On the SnowMirror website, we see that one of the more popular topics people search for is how they can connect PowerBI to their ServiceNow data. This was the topic of a recent SnowMirror webinar which you can view on demand here, but for this article we wanted to highlight some of the other creative ways we’ve seen to achieve this.

This idea came from a thread on Reddit in the r/servicenow subreddit, in which a user asks a relatively simple question: “Hello all! Is it possible to connect to an instance with powerbi? How can I do this? I’m looking at data from changes and survey results… For starts. 😉✌️”

The answers came fast and were less than encouraging. 

One user wrote, “It’s not easy to do. If you can use the ServiceNow odbc stuff that’s the easiest, but I’ve only had success pulling table by table data using the url api.” In addition, another user wrote, “We solved this (for now) with a daily report, in csv format, to a sharepoint location, which is picked up daily by powerbi. Understood that ServiceNow ODBC was very expensive…” To which a third user corrected: “SN’s ODBC is free to use.”

But this solution in the thread was particularly interesting and helpful:

“I have done this a few different ways:

Comment/worknote counts by users- CSV loads

Tasks and other large tables- Use a Recursive API loop to pull entire tables and parameters to control fields, less fields more rows in pagination pull. below is the basic logic I used when I did this.

M requires some hoops to get the recursion going but the basic logic is along the lines of:

Create Variable for offset 10000 is default most you can pull at once.

Use aggregate api to get count of records on a table with whatever filter you plan on using.

Then use M to build a list(this allows you to iterate in M)

Then use the table API with variable offset in there as you build the API endpoint string so you pull more records( think of it like this your first run you want to pull 0- 10,000, then you want to pull 10001-20001 and so on).”


This solution is OK, but it does assume a level of technical skill that may or may not be there for many users. It also assumes that the user has the time to devote to writing, debugging and maintaining such a solution.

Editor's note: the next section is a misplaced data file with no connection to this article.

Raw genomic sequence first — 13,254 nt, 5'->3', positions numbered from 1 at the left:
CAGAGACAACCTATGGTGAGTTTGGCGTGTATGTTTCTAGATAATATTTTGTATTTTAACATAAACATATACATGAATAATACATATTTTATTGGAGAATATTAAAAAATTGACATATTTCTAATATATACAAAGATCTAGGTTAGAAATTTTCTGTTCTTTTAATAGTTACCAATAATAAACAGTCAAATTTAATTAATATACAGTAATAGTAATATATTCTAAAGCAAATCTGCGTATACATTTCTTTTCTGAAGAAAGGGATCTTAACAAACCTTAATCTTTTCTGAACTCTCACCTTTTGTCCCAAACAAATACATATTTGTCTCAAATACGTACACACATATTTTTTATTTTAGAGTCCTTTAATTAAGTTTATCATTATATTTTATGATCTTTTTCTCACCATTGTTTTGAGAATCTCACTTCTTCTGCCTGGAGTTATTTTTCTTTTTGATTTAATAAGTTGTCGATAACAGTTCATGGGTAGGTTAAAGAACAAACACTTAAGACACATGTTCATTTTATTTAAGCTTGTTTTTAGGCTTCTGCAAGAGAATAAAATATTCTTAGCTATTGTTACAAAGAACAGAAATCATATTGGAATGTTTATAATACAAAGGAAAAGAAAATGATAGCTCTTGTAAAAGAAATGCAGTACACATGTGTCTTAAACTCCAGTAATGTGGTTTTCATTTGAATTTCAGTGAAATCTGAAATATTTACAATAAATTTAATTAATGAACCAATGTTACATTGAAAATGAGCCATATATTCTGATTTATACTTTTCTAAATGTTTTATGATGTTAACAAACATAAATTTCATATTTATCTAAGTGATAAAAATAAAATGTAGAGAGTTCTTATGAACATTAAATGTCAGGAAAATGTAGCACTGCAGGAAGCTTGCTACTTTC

Last year, in a long and detailed post on LinkedIn Pulse, one user outlined what he called his “journey to find out ways to fetch data from ServiceNow to Microsoft PowerBI.” It was a project he undertook while stuck at home during lockdown. 

The post outlines two approaches to the problem. One uses ServiceNow’s REST API, and the other exports data to storage and connects PowerBI to that using various methods such as CSV files. Kolesnikov writes that he failed on the REST API approach.

In this approach, various Amazon AWS tools such as Lambda, Athena and Glue are used to convert the CSV files into SQL queries and relational data tables.

As with the approach from Reddit, this approach is more of an experiment and is interesting, but we wouldn’t recommend this for a production environment.

Of course, one of the main benefits of using a tool like SnowMirror, however, is that we have already worked out all of these issues, allowing you to concentrate on other aspects of your replication in production environments. We have several case studies available showing how SnowMirror is being used in some of the world’s leading ServiceNow environments.

With SnowMirror, you simply point your SnowMirror installation to your ServiceNow instance, set the parameters for your replication, and that’s about it. Your ServiceNow data is backed up to the SQL server of your choice. And once it’s in an SQL database on your infrastructure (either on premises or in your cloud), you can easily connect it to PowerBI for your purposes. 

Our thanks to the Reddit users mrhappy002, rusty2110, bsquinn1451, BasedPontiff and future_traveller for this great thread, and to Dmitry Kolesnikov for this excellent post and creative approach.

If you’d like to talk with us about how SnowMirror can help your business get the most out of ServiceNow, get in touch here.

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